Carrie Fisher, actress, performer, and writer, died on Dec. 27 of this past year from complications following a heart attack. She was 60 years old.
Fisher’s unique charm touched all aspects of her career. As a writer and performer, she spoke with candour and humour about the peculiarities of growing up within the film industry and getting caught up in what she called “Hollywood inbreeding.” Following in the footsteps of her parents, Debbie Reynolds and Eddie Fisher, she appeared in the entertainment world from an early age.
Fisher made her first professional appearance in the 1973 Broadway revival Irene, alongside her mother, Debbie Reynolds. In her role as Princess Leia in Star Wars (1977), Fisher brought a fierce presence and wry humour to the character and the sci-fi world.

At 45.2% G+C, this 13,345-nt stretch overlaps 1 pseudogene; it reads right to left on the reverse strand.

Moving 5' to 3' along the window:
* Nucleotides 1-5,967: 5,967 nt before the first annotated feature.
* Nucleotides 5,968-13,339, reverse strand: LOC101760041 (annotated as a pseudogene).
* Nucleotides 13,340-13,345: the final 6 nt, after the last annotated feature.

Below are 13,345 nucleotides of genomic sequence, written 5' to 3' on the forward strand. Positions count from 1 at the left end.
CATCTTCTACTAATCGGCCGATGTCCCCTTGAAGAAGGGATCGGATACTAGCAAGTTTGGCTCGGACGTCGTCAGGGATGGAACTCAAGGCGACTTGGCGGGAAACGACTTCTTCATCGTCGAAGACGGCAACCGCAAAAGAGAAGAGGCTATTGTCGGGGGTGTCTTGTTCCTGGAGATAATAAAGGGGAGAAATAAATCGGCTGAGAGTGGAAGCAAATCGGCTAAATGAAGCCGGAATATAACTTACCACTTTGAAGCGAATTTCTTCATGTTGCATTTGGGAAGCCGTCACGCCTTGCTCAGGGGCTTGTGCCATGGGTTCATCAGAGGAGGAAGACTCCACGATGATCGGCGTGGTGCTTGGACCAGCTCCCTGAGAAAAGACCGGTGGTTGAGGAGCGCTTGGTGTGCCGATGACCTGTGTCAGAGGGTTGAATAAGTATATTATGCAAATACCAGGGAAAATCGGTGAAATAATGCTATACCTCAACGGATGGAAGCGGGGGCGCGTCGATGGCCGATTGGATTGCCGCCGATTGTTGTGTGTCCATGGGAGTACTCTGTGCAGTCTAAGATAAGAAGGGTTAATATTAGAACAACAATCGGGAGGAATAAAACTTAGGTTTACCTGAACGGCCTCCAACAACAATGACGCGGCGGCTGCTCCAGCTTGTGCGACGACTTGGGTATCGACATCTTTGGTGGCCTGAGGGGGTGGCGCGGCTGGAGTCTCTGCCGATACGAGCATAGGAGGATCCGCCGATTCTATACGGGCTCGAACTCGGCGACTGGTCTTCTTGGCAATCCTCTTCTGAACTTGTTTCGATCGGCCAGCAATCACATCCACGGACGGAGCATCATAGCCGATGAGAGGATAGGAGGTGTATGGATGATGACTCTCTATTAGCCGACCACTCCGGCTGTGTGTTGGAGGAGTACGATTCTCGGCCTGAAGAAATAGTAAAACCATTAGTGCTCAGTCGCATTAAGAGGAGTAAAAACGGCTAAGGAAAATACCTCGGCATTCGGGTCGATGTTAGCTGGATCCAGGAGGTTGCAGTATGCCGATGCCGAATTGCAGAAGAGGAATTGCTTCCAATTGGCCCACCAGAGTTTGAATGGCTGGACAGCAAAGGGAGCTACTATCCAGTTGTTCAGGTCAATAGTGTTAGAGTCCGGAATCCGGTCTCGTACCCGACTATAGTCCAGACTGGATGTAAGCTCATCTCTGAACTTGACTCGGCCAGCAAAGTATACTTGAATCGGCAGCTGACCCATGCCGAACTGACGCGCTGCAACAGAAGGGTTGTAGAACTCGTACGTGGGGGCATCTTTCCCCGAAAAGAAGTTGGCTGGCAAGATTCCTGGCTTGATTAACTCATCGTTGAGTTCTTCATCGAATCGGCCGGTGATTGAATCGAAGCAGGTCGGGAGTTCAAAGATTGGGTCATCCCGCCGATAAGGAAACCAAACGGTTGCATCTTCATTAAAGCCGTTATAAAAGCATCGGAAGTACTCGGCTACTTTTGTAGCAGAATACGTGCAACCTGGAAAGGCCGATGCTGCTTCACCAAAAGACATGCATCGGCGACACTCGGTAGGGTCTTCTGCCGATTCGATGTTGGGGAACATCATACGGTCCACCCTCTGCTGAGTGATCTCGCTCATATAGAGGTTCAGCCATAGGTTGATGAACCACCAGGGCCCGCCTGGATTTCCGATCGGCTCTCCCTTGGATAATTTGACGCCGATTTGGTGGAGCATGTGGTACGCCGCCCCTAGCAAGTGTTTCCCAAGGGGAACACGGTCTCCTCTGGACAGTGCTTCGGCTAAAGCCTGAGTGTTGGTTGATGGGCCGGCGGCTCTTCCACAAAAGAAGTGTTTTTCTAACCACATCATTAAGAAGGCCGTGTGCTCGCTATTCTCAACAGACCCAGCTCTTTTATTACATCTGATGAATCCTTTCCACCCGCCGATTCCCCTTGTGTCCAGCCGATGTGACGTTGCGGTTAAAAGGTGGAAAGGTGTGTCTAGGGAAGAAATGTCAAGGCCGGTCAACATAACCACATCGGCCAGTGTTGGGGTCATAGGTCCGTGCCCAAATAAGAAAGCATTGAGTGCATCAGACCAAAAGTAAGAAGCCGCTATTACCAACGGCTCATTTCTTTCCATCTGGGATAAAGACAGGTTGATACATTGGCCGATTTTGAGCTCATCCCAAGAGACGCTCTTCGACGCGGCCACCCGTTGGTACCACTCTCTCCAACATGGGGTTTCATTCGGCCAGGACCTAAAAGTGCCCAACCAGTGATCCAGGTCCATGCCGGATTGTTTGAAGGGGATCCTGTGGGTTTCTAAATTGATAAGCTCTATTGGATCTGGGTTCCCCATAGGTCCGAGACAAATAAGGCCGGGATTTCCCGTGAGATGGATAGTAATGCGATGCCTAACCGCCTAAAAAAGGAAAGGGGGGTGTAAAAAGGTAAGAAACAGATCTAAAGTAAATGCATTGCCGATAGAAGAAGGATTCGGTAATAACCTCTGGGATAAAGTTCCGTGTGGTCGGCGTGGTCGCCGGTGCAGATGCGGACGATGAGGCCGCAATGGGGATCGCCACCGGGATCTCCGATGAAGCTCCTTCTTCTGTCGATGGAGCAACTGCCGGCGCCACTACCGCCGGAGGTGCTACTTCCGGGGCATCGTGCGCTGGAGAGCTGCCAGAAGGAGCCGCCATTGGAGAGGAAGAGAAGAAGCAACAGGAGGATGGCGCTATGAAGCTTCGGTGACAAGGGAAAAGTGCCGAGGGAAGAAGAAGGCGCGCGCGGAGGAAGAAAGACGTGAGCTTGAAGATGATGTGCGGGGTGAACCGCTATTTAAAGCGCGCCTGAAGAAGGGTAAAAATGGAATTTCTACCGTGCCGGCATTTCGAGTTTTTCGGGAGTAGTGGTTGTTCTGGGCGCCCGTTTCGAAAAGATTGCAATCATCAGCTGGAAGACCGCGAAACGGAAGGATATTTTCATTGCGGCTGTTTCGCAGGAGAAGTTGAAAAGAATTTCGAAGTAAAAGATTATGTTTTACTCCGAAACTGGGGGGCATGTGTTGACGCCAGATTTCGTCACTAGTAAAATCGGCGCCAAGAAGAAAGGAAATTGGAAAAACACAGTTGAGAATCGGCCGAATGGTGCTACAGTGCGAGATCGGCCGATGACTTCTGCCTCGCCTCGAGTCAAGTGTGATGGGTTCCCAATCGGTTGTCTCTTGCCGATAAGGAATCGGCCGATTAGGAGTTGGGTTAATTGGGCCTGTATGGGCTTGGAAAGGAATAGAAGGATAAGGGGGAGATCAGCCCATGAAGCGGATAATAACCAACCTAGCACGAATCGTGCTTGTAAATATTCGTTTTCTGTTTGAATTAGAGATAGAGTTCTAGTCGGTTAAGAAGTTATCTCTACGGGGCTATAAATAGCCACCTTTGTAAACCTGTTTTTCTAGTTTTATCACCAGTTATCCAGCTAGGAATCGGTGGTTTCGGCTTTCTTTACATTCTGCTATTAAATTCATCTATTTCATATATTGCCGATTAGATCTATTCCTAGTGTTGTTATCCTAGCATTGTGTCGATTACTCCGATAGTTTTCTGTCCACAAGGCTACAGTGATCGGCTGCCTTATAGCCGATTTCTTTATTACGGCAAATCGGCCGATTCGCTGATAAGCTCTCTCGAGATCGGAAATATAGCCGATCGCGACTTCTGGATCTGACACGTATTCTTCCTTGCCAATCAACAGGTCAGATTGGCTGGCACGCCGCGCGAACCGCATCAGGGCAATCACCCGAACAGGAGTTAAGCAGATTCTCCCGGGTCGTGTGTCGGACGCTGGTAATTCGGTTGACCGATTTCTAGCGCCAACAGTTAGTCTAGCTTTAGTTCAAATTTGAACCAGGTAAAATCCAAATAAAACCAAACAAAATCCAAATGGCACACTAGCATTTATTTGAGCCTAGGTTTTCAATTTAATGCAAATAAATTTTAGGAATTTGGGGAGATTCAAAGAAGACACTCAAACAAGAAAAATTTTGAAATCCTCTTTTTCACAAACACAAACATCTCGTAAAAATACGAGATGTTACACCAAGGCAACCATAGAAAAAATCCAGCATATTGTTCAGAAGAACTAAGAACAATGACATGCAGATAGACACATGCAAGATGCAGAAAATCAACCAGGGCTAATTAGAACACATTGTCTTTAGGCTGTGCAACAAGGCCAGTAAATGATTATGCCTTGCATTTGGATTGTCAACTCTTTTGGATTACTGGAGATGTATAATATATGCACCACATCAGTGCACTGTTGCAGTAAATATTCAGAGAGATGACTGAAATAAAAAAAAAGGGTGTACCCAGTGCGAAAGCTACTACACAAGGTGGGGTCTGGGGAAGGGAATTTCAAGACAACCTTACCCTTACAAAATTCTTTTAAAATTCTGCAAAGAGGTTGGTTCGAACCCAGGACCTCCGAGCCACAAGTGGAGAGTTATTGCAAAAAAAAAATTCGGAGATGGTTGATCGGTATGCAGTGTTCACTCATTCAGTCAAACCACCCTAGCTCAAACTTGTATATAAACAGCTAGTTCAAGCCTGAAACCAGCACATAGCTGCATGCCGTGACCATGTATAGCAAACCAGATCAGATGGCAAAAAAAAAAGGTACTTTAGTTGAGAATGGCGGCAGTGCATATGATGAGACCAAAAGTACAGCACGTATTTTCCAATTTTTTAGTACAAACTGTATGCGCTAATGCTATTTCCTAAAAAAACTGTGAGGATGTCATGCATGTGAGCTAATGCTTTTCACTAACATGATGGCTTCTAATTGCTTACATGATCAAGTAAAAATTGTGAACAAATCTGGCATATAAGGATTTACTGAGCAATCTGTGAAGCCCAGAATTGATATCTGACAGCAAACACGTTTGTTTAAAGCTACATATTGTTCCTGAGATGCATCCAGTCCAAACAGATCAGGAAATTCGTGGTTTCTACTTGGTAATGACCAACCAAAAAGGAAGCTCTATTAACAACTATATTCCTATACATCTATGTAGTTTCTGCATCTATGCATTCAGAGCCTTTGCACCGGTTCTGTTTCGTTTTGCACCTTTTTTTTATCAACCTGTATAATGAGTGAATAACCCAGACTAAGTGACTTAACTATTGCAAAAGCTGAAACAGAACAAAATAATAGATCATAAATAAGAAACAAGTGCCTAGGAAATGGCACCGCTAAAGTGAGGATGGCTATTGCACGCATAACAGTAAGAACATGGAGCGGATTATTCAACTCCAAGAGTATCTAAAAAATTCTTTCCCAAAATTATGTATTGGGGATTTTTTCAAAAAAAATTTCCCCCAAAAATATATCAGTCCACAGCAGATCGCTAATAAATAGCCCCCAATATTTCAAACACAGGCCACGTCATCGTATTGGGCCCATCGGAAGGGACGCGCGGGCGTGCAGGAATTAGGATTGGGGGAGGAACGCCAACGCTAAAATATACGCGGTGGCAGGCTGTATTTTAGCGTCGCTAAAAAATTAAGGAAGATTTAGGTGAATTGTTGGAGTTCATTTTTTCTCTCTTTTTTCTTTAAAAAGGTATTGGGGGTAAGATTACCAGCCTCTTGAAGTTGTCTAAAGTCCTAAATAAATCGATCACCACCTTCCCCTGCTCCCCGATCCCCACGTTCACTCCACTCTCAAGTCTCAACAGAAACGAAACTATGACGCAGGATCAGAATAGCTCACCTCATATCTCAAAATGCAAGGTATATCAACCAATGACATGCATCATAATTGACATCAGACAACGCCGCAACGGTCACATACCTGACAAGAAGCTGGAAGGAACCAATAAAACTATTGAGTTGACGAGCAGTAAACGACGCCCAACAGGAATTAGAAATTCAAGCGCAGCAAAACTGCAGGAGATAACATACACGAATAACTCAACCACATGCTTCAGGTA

Fisher wrote several memoirs about her life, including Postcards from the Edge (1987) and Wishful Drinking (2008), and was outspoken about her bipolar disorder and history with drug addiction. Her accounts of life on remote set locations for Star Wars and dancing with partner Paul Simon at Studio 54 illuminate her unique and exciting life in the context of her addictions. Fisher wrote—and lived—with determination and a pithy sense of humour. Bright Lights, an HBO documentary observing the relationship between Fisher and her mother was released Jan. 7. Reynolds passed away on Dec 28—one day after her daughter’s death—as a result of a stroke. She was 84 years old.
“No matter how I go, I want it reported that I drowned in moonlight, strangled by my own bra,” Fisher wrote in Wishful Drinking. In those words, and in all her work, Fisher created an inimitable legacy. A private ceremony for Fisher was held on Jan. 7, and Fisher’s ashes were placed in an antique urn in the shape of a giant Prozac pill.
A previous version of this article stated that Star Wars was released in 1979. Star Wars: Episode IV – A New Hope, the first film in the franchise, was released in 1977.